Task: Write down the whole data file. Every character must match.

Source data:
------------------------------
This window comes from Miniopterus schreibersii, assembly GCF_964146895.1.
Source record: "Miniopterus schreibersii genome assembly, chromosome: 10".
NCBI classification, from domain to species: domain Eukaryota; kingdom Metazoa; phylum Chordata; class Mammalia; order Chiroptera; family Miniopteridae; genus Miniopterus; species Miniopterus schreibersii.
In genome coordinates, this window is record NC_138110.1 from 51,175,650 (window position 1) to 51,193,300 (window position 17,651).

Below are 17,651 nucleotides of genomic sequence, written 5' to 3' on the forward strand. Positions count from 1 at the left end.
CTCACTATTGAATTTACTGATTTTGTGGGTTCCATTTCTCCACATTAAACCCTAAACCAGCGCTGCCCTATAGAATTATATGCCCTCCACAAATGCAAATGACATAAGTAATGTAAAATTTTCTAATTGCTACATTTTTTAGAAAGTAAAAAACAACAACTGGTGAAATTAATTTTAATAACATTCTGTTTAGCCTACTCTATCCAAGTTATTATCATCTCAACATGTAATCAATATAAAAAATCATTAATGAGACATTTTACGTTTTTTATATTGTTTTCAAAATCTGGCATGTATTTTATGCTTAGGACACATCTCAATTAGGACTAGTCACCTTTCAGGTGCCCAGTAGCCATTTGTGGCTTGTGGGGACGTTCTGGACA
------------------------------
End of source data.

This window comes from Miniopterus schreibersii, assembly GCF_964146895.1.
Source record: "Miniopterus schreibersii genome assembly, chromosome: 10".
NCBI classification, from domain to species: domain Eukaryota; kingdom Metazoa; phylum Chordata; class Mammalia; order Chiroptera; family Miniopteridae; genus Miniopterus; species Miniopterus schreibersii.
In genome coordinates, this window is record NC_138110.1 from 51,175,650 (window position 1) to 51,193,300 (window position 17,651).

Below are 17,651 nucleotides of genomic sequence, written 5' to 3' on the forward strand. Positions count from 1 at the left end.
CTCACTATTGAATTTACTGATTTTGTGGGTTCCATTTCTCCACATTAAACCCTAAACCAGCGCTGCCCTATAGAATTATATGCCCTCCACAAATGCAAATGACATAAGTAATGTAAAATTTTCTAATTGCTACATTTTTTAGAAAGTAAAAAACAACAACTGGTGAAATTAATTTTAATAACATTCTGTTTAGCCTACTCTATCCAAGTTATTATCATCTCAACATGTAATCAATATAAAAAATCATTAATGAGACATTTTACGTTTTTTATATTGTTTTCAAAATCTGGCATGTATTTTATGCTTAGGACACATCTCAATTAGGACTAGTCACCTTTCAGGTGCCCAGTAGCCATTTGTGGCTTGTGGGGACGTTCTGGACA